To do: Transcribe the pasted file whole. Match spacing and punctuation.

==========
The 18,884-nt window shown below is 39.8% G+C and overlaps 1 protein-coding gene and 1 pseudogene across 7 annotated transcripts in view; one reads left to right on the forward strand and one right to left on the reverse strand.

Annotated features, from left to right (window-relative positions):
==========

The 18,884-nt window shown below is 39.8% G+C and overlaps 1 protein-coding gene and 1 pseudogene across 7 annotated transcripts in view; one reads left to right on the forward strand and one right to left on the reverse strand.

Annotated features, from left to right (window-relative positions):